Even more ambitious than THE IMMIGRANT, THE LOST CITY OF Z finds Gray embracing the '70s auteur spirit, shooting on 35mm film (again working with IMMIGRANT cinematographer Darius Khondji) and actually taking Hunnam, Pattinson, and the other actors deep into remote regions of Colombia to shoot among the hazardous elements. Likewise, the bulk of the scenes at home in England are shot in actual locations (the scene where Fawcett's ship docks back home is a CGI effect that sticks out like a sore thumb). As a producer, Pitt seems to be someone who, when the opportunity presents itself, gets behind filmmakers drawn the kind of classical '70s aesthetic to which Gray subscribes, as seen in his work with Andrew Dominik (THE ASSASSINATION OF JESSE JAMES BY THE COWARD ROBERT FORD and KILLING THEM SOFTLY) and even Angelina Jolie's turgid but very '70s Antonioni-lite BY THE SEA. The use of film and actual places makes you smell the jungle and feel the sweltering humidity, and it gives THE LOST CITY OF Z a sense of texture and the feeling of an adventure saga of old, something David Lean might've made made with Peter O'Toole in the 1960s or Werner Herzog with Klaus Kinski in the 1970s. It's hard not to be reminded of the Herzog/Kinski masterpieces AGUIRRE: THE WRATH OF GOD and FITZCARRALDO throughout THE LOST CITY OF Z, especially early on when, deep in the heart of the Bolivian jungle, they stumble on an opera house right in the middle of a rubber plantation owned by Baron de Gondoriz (Franco Nero), an actual historical figure whose depiction here is an obvious shout-out to Kinski's Brian Sweeney Fitzgerald in FITZCARRALDO. Comparisons to AGUIRRE come later as Fawcett descends into a certain level of madness, though subtly played, as he and Jack face certain death and he tries to calm his son with a wide-eyed declaration of "Whatever happens...it is our destiny!" But ultimately, the film THE LOST CITY OF Z most resembles is Bob Rafelson's acclaimed and unjustly forgotten 1990 exploration saga MOUNTAINS OF THE MOON--a throwback epic even way back then--which examined the rivalry between Richard Francis Burton and John Hanning Speke's attempts--together and separate--to find the source of the Nile.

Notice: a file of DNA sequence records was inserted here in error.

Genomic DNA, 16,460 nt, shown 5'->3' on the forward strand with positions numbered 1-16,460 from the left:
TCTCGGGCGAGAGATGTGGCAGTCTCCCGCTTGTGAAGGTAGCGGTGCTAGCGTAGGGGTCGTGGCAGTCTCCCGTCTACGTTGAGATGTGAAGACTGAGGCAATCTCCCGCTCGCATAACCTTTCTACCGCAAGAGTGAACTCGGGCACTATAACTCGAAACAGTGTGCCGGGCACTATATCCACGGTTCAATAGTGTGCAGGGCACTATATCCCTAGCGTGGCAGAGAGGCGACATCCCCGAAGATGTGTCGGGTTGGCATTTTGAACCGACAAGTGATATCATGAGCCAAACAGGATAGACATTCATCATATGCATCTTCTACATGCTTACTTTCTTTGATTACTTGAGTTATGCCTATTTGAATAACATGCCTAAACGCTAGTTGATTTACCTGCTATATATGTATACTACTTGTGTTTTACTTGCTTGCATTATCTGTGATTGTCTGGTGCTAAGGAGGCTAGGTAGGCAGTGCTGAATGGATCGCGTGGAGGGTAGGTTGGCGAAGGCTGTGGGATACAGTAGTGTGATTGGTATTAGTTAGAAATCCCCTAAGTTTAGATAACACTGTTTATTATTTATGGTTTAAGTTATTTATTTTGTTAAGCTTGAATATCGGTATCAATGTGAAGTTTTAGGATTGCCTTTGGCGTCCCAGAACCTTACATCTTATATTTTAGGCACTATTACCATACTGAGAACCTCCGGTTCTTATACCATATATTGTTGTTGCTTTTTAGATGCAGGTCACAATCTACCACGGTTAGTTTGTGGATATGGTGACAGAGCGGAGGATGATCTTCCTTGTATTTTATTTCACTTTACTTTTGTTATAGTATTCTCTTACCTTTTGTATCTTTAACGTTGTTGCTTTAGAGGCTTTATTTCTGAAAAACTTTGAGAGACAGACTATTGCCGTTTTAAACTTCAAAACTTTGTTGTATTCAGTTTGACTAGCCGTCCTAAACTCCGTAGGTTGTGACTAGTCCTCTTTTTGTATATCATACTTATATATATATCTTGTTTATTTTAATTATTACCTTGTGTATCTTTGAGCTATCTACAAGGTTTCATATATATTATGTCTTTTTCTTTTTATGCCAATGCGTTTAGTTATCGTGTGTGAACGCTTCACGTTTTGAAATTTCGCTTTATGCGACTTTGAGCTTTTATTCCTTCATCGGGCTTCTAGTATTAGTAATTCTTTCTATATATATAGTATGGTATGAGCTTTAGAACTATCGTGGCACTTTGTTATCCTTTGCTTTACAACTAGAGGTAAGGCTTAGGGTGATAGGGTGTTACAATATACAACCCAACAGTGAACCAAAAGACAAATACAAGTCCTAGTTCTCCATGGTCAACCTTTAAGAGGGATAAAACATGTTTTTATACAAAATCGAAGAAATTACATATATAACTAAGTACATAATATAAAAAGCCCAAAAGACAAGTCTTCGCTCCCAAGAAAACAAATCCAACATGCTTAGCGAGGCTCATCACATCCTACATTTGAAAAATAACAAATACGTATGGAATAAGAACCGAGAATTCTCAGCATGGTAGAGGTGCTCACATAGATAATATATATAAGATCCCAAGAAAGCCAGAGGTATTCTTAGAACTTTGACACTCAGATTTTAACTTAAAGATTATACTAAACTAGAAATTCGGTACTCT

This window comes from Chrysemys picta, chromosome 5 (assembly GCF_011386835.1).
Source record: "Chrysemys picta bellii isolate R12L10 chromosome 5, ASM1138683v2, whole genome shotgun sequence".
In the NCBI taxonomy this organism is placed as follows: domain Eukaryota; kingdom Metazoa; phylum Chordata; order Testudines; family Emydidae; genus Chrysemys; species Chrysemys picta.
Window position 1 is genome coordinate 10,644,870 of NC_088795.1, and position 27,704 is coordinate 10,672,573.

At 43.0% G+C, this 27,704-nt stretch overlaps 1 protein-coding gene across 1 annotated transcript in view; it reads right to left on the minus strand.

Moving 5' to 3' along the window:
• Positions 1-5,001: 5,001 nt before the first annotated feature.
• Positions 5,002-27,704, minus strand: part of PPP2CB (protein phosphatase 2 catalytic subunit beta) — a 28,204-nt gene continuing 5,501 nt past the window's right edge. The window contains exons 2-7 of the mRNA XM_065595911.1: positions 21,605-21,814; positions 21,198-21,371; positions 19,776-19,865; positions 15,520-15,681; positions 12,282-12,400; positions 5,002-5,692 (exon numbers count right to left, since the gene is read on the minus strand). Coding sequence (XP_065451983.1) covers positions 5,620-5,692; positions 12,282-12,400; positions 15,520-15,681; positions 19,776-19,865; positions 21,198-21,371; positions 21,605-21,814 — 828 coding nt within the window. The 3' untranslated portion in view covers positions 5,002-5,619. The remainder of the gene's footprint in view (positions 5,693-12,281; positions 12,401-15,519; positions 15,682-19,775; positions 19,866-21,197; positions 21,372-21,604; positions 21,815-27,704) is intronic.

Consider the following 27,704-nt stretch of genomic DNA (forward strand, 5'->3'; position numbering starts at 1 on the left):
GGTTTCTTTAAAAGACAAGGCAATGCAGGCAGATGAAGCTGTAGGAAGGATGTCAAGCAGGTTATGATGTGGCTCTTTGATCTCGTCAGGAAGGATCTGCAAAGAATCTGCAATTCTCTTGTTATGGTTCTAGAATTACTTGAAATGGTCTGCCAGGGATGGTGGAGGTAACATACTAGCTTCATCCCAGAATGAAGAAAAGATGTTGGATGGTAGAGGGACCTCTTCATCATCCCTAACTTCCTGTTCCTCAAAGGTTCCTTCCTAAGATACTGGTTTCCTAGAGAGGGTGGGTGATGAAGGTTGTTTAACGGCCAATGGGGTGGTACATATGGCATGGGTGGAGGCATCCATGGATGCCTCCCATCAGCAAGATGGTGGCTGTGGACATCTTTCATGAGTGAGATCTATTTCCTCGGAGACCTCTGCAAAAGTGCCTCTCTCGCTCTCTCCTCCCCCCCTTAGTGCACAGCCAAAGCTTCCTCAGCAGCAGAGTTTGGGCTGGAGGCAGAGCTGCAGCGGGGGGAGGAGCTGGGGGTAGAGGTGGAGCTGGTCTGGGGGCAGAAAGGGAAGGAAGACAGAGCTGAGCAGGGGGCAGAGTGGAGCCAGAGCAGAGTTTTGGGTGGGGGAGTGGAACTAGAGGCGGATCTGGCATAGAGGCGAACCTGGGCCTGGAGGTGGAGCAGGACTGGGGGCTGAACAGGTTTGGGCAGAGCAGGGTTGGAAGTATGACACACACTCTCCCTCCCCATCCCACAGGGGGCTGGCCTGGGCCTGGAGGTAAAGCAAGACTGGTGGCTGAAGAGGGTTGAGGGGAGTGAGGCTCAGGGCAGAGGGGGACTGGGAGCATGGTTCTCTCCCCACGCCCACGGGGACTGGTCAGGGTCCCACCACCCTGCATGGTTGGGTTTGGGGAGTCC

THE LOST CITY OF Z works best when it's on the river or in the jungle. It's when Fawcett is back home with his family that things get a little shaky. Gray doesn't do the best job managing the passage of time. It's never quite clear, at least as it's presented here, how he's "been gone for years" when every time he returns home, Nina has an infant child. In actuality, Fawcett mapped the Bolivia/Brazil border and discovered the source of the Rio Verde on two different expeditions. Here, it's presented as happening on the same one. While there were expeditions that lasted a few years, he had to return home to England more than is presented here or else the existence of the two kids can't be explained. At one point, it's flat-out mentioned "You've been gone for years," while Nina is holding what looks like a six-month-old baby. Whether we're supposed to make the leap that yes, he's coming home a lot and leaving again, isn't handled in the smoothest fashion. Hunnam turns in a powerful performance, though it's Pattinson who impresses in the quieter sidekick role. Pattinson never seemed at ease with the blockbuster attention that the TWILIGHT movies gave him, as one can see in his career choices since, which have seen him tackling two ambitious if unsuccessful projects with David Cronenberg (COSMOPOLIS, MAPS TO THE STARS) and David Michod's underrated Australian dystopian revenge drama THE ROVER. By the success of TWILIGHT, you'd think Pattinson would be locked in as the star, but he takes the supporting character and really creates something with it, and the bond that develops between Fawcett and Costin feels richer and more developed than anything involving Fawcett and his wife and kids, and the fact that we don't know a whole lot about Jack makes the father-son bonding  and the final act seem rushed, which ultimately compromises the impact of the closing scenes. Still, despite the hiccups, this is majestic, passionate moviemaking that you really don't see anymore (is it a sad state of affairs when you see an establishing shot of the jungle and feel a sense of relief that you aren't hearing CCR's "Run Through the Jungle" as accompaniment?), and we could always use films like THE LOST CITY OF Z that offer a tangible, organic "reality" that you just don't get with today's overabundance of CGI and greenscreen bullshit. I don't know about you, but I'm willing to go a little easy on some screenplay flaws for some believable scenes of actors in actual risky situations in actual unpleasant conditions.